Then, one night in 2018, I was zoning out in front of a rerun of an old episode of Antiques Roadshow on PBS when an assortment of military papers from a WWI National Guard camp in Georgia appeared. Those papers seemed to place a group of exceptionally prominent baseball players, most of whom would be inducted into the Hall of Fame beginning with its inception almost two decades later, together in this training facility. As someone with a longstanding interest in propaganda and strategic communication, that got my attention. Still, it wasn't until a few days later that I fully realized the significance of the papers. Those players weren't supposed to be there. Because those who were still active in the game were also showing up in official box scores. They were somehow appearing in Major League games and training in Georgia, both at the very same time. And two of them, Christy Mathewson and Ty Cobb, were said not to have joined the military until three or four months later, both at more advanced ranks than were indicated.
The more I looked into this, the stranger it became. And the stranger it became, the more I wanted to look into it. The quest took me to Augusta and to Cooperstown, it carried me to some obscure corners of the Internet, and it introduced me to many new friends, as I tried to imagine how all of these competing facts could coexist with one another. In the end, I must confess, the resulting novel, This Never Happened, all but wrote itself.
It has been my good fortune to benefit from the work of two especially talented illustrators in the production of This Never Happened. The renderings of the several documents that drive the story are the work of John Payne, a friend and Baltimore artist known for his lifelike illustrations. The cover design for the book is the work of another gifted artist, one especially known for his baseball-related illustrations, Gary Cieradkowski.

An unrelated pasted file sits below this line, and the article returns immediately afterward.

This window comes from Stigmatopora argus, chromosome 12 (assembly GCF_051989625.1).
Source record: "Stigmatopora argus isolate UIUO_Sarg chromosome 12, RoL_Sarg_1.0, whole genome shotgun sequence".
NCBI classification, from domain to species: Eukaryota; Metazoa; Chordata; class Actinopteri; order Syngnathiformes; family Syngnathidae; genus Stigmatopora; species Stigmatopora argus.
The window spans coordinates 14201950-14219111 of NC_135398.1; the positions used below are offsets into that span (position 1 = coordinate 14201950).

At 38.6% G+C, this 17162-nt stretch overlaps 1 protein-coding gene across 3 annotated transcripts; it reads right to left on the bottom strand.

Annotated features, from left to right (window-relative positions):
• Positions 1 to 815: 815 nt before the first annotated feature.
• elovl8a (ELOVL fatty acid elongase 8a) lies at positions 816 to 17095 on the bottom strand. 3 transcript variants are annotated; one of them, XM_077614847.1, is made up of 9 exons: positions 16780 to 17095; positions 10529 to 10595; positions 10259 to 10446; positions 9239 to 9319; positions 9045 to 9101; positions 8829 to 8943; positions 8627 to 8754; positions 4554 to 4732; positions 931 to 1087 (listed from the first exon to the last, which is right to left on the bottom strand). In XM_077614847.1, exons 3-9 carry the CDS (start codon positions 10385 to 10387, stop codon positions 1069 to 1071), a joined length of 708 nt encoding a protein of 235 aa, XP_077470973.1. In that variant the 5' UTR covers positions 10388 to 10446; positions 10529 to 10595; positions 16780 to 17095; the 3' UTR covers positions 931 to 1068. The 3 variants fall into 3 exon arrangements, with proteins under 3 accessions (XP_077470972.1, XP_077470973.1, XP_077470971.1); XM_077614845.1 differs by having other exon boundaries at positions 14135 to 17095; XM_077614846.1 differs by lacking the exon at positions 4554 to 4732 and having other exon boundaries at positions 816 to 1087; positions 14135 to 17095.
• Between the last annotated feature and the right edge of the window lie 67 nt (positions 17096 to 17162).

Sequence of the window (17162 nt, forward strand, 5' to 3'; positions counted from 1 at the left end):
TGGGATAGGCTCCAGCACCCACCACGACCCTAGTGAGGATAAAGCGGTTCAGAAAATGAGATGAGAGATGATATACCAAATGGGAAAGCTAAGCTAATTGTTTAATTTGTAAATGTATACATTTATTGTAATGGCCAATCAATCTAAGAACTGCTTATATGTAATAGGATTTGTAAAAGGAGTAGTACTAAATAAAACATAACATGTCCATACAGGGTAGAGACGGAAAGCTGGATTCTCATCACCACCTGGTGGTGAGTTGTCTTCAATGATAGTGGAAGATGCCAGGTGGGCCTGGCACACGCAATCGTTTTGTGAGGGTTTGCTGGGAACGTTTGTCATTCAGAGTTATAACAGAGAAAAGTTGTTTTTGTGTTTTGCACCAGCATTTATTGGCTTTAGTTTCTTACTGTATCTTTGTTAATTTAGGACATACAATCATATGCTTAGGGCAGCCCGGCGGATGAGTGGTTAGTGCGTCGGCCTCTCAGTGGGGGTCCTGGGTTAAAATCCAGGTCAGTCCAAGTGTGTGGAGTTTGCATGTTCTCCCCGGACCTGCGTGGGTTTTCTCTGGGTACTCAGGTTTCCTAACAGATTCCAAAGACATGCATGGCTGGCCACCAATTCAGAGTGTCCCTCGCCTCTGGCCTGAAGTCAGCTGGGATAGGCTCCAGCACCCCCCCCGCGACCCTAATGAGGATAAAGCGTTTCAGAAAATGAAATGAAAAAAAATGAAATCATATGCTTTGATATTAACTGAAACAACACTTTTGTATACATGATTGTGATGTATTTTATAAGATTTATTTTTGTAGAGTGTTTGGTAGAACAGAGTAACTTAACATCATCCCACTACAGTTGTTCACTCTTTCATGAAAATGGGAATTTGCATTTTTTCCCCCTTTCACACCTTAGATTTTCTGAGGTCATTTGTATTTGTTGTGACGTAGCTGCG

Gary has written a lengthy blog post about how he developed the cover design for This Never Happened. It offers some thoughtful insight into his approach to the book, and a fascinating window on his design philosophy in general.
Cooperstown The: Trilogy
More Great Baseball Novels Are on the Way
Like many readers, I spent much of 2020-2021 locked down at home. I used the time to write three more baseball novels, and to start a fourth. And what began as a serendipitous encounter with a couple of intriguing old WWI documents has resulted in an emerging series of interrelated stories that explore the deepest and darkest recesses of the National Pasttime that you, or at least I, can imagine.
Okay, so you've already read This Never Happened, and you, like Adam Wallace, think you know the whole story? All I can say is this: Like Adam, you might be surprised. So be ready to follow Adam's further adventures, to meet some new and interesting characters, to see Cooperstown (site of much of the action) from some new perspectives, and to come face-to-face with a sophisticated and truly evil villain. I'd love to tell you more, but none of these books has a publisher yet, so please join me in being patient. This may take a while. In the meantime, sign up for my Mailing List at the bottom of the Home Page and you'll be among the first to know.
Thank you so much.